EU talks on fish quota deal continue

 

THE ANNUAL negotiation on European fishing rights continued late last night in Brussels as EU fisheries ministers sought to hammer out a difficult compromise deal over the allocation of quotas for 2011.

After two days of talks, the atmosphere was said to be tense as ministers pushed to increase quotas proposed last month by EU fisheries commissioner Maria Damanaki.

“The negotiations are extraordinarily difficult this year. We are pursuing our key interests in cod, haddock, whiting, mackerel, herrings and prawns,” Minister of State for Fisheries Seán Connick said after 10pm last night.

“Ireland has presented its scientific arguments to the commission and the Belgian presidency. We are working to improve on the commission’s proposal and to secure better quotas for Irish fishermen based on scientific advice.”

The proposal from Ms Damanaki, the Greek commissioner, has met resistance in Irish fishing circles as it includes drastic reductions in quotas for cod and other species. Industry figures have accused her of ignoring stakeholders.

But environmentalists pressed her not to back down, saying commitments made by EU governments and the commission itself compel them to follow scientific advice on catch levels.

As bilateral talks between member states and Ms Damanaki’s team continued, a well-placed EU source said negotiators were working on the basis that a second compromise proposal would be circulated around midnight with a round-table session not likely before 1am.

The commissioner is said to have adopted a very hard line in the talks and has warned of “disappointing news” on some quota levels. “Past experience has shown that those who think they can negotiate with nature will not have a long future in fishing,” she said.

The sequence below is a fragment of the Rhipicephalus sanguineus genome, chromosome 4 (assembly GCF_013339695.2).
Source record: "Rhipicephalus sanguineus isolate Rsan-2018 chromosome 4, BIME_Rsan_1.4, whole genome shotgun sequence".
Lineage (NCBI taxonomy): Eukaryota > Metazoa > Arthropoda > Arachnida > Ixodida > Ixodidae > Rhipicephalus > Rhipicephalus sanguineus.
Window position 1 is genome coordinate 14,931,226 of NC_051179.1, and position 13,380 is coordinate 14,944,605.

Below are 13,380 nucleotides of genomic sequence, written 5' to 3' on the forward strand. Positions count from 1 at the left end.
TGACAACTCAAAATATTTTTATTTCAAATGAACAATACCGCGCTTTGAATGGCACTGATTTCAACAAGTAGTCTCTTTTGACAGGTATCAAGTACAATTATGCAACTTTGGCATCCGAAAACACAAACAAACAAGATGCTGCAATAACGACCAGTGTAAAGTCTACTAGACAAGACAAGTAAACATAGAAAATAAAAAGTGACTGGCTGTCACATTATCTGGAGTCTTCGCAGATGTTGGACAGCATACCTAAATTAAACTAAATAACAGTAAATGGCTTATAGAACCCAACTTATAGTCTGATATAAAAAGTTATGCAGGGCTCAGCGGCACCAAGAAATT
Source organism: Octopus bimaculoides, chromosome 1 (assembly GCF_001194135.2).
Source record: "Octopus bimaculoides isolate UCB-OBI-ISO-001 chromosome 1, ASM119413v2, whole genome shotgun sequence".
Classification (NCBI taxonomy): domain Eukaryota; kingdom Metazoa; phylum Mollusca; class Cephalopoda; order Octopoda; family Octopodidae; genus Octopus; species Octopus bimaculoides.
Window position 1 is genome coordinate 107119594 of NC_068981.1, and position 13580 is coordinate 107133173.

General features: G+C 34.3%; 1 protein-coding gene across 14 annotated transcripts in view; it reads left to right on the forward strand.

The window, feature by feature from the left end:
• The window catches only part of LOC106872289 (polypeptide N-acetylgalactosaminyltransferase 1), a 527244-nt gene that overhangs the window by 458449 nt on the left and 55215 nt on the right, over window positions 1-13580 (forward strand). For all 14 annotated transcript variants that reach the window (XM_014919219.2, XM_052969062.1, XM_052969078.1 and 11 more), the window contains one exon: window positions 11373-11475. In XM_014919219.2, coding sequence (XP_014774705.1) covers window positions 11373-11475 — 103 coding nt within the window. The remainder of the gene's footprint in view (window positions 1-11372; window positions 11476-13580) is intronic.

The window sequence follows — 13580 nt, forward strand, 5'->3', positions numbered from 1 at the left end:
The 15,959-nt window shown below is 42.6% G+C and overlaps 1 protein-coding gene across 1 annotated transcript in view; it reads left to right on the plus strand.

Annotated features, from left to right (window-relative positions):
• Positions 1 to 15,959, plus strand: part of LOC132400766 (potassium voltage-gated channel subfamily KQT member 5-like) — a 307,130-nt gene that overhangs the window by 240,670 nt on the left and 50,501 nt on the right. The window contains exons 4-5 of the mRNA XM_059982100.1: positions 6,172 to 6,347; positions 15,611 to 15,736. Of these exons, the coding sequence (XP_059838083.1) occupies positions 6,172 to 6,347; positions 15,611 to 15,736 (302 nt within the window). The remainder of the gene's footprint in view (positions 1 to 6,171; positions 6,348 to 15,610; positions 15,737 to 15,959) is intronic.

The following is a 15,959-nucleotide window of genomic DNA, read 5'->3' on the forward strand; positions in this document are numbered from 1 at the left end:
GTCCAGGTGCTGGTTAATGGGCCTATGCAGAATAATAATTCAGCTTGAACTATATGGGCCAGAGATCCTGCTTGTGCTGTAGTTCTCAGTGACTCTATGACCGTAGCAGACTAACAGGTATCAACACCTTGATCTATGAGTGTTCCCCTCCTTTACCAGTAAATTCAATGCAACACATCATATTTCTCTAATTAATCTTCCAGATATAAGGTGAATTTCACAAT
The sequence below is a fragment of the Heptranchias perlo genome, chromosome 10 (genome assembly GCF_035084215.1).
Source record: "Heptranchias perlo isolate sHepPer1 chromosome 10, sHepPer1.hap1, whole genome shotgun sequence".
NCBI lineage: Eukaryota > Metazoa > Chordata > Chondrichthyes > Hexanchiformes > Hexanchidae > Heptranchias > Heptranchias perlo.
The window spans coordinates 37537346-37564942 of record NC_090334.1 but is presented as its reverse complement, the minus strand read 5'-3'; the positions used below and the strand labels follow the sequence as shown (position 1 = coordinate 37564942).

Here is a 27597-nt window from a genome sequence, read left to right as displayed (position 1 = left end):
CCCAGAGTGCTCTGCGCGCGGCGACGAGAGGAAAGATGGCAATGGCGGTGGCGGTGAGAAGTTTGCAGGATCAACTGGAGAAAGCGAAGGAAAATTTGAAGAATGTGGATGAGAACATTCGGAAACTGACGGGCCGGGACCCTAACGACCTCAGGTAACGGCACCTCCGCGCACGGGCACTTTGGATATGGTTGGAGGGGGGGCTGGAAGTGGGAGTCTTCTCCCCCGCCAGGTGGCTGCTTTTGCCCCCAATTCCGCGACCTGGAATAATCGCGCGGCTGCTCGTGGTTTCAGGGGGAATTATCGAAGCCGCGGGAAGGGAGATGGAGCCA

At the heart of her proposal was a demand for a 50 per cent cut in the cod quota in light of scientific evidence which suggests the species is not recovering from over-fishing. Ms Damanaki argues cod stocks in the Irish Sea and to the west of Scotland showed no signs of being replenished and should be protected. She has portrayed herself as a crusading commissioner, determined to reform the union’s controversial fishing policy.

Her original proposals embrace a 72 per cent decrease in cod quotas in the west of Scotland and a 62 per cent cut in the Irish Sea, ahead of the closure of those fisheries in 2012. She also proposed a 40 per cent cut in the quota for Celtic Sea cod. However, environmentalists said large quota reductions were the only way to protect cod stocks for the long term. “With the cod fishing, we’re not saying halt it forever. We’re saying halt it until the stocks recover,” said Karin Dupsky of Coast Watch.

Arguing for the retention of the target to cut fishing for cod by 50 per cent, she called for the introduction of more selective equipment for prawn-fishing as most of the equipment used currently sweeps up cod which must be discarded if there is no quota for it.

She also said a moratorium on commercial seabass fishing should be retained.